The goal of limit global warming to 2 degrees C is too little too late, says coral expert Roberto Iglesias. “That represents the end of the coral reefs in the world,” says the Mexican scientist, who works at a marine research station in Puerto Morelos, about 20 kilometres south of Cancun.
Coral reefs host 25 percent of marine species and provide food and income to hundreds of millions of people, mostly in the developing world. They also serve as coastal protection to storm surges whipped up by hurricanes, typhoons, and Tsunamis.
Many reefs around the world have been damaged by water pollution and over fishing, leaving them vulnerable to a warming ocean that “bleaches” corals and sometimes kills them, Iglesias said.
This year, preliminary reports show global coral bleaching reached its worst level since 1998, when 16 percent of the world’s reefs were killed off, said Mark Eakin, a coral reef specialist at the U.S. National Oceanic and Atmospheric Administration (NOAA). “Clearly, we are on track for this to be the second worst bleaching on record,” he said. “All we’re waiting on now is the body count.”
The 1,100-kilometer reef that runs along Mexico’s Yucatan Peninsula although suffering other stresses, has been spared bleaching this year, but other parts of the Caribbean have been hit hard, including Tobago, Curacao, Panama and islands north of Venezuela. Worldwide, some of the biggest impacts were in Southeast Asia. In Indonesia’s Aceh province, surveys showed some 80 percent of the bleached corals died. In July, Malaysia closed several popular dive sites after bleaching damaged virtually all the corals in those areas. (For more, see: Global Bleaching 2010)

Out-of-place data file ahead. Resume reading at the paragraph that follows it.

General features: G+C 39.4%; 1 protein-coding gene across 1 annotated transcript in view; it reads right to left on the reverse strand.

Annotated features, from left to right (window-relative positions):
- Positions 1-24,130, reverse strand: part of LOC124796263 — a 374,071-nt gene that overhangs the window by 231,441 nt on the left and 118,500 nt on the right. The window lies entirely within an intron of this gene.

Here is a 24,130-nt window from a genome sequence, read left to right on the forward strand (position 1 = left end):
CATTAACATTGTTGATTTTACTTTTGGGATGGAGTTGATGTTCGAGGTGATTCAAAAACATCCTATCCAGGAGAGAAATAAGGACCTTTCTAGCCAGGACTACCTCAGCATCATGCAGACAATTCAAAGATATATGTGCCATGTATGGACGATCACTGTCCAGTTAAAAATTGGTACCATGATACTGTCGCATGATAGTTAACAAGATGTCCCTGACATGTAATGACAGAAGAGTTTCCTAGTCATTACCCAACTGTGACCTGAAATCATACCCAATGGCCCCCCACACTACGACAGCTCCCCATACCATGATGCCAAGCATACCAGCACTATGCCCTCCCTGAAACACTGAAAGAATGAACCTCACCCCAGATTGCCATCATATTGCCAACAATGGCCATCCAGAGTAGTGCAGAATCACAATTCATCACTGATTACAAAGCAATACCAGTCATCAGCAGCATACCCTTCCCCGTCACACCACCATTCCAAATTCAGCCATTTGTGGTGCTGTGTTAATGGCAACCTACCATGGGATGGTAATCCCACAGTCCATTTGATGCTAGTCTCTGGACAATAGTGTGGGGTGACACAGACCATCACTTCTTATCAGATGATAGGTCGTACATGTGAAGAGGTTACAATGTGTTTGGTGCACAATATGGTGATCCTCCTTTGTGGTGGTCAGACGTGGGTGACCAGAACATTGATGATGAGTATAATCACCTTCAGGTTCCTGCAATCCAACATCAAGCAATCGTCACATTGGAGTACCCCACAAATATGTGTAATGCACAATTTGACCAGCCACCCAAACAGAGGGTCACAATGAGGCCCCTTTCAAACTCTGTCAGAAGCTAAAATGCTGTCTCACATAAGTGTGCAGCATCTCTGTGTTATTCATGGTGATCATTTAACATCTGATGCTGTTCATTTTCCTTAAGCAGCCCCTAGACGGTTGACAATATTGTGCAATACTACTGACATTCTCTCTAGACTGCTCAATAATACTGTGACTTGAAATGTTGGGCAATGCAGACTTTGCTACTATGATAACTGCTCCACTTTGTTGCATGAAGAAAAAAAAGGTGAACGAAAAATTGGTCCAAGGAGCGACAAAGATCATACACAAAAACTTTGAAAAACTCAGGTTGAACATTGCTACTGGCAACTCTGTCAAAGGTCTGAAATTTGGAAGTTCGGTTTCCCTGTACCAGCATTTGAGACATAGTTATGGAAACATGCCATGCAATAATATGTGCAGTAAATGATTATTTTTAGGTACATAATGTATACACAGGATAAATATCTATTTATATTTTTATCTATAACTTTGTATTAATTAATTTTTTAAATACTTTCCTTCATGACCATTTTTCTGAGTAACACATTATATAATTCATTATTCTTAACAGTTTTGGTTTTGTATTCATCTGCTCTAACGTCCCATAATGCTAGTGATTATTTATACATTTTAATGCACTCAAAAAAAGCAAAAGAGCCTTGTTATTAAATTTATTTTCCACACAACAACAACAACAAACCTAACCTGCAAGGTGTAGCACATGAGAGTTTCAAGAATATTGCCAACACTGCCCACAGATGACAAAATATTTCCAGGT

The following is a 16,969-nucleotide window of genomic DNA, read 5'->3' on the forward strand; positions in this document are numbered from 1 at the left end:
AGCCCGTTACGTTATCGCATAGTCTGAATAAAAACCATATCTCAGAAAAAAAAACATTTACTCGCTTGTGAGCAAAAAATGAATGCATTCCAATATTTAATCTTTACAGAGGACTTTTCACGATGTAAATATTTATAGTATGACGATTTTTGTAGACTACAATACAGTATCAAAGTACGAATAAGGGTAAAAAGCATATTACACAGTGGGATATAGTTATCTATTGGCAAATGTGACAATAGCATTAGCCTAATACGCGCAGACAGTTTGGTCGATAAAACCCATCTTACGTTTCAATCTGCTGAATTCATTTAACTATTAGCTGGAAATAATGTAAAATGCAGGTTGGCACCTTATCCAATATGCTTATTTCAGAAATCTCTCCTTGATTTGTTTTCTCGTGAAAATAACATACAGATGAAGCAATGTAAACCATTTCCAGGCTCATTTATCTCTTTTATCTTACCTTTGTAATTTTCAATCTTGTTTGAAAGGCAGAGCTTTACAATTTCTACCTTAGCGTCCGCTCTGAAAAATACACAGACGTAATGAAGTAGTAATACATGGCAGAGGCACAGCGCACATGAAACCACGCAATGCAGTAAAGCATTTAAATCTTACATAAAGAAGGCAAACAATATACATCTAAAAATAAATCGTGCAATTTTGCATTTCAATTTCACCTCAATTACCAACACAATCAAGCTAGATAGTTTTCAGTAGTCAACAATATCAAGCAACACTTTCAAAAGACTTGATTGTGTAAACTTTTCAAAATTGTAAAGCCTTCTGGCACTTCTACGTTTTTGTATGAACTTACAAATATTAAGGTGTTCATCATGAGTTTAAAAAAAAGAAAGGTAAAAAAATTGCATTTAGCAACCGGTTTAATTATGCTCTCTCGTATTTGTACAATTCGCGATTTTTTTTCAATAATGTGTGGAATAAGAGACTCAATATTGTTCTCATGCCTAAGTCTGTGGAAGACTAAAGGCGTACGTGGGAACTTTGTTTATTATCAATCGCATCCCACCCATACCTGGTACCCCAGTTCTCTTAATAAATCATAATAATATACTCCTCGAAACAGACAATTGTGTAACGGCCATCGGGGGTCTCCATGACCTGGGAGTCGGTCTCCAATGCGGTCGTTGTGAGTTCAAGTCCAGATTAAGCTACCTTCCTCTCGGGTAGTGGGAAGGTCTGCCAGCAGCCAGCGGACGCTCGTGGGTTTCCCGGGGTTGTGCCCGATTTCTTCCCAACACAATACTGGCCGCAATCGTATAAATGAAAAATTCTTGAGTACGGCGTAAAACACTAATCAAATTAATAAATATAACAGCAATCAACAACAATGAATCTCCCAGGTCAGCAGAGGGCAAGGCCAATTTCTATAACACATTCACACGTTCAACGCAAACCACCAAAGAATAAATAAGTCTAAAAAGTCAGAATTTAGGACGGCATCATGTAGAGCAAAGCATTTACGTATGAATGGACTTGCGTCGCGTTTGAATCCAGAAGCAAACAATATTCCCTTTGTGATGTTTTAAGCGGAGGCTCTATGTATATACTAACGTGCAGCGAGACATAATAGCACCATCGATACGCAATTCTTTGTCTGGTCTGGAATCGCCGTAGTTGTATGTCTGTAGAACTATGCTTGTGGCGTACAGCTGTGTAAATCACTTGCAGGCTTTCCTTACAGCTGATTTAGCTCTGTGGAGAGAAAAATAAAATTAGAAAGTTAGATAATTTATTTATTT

Bleaching occurs when warmer temperatures disturb the symbiotic relationship between the corals and the zooxanthellae, a kind of algae, living inside them. When stressed, corals expel the algae and appear white, the colour of their skeleton. Just1 or 2 degrees C above normal can be enough to cause bleaching. Corals can recover if the water returns to normal temperature and they can recruit new algae, but they’re still significantly weaker and more vulnerable to disease. If the warmer temperatures persist, the corals die.
Bleaching occurs due to natural temperature variation; both the 1998 and 2010 events were linked to the El Nino weather phenomenon. But the gradual rise of ocean temperatures means it won’t take much to push them over the edge,” Eakin said.
The World Meteorological Organization says most tropical waters already have seen surface temperatures rise by up to 0.5 C in the past 50 years. The Intergovernmental Panel on Climate Change, the U.N. climate-science network, projects an increasing frequency of bleaching episodes that is very likely to further reduce both coral cover and diversity on reefs over the next few decades. Additionally many reefs have already been degraded by disease and the impact of human activities, including discharges of fertilizers and waste as well as over fishing of parrotfish and other species that help keep coral reefs healthy.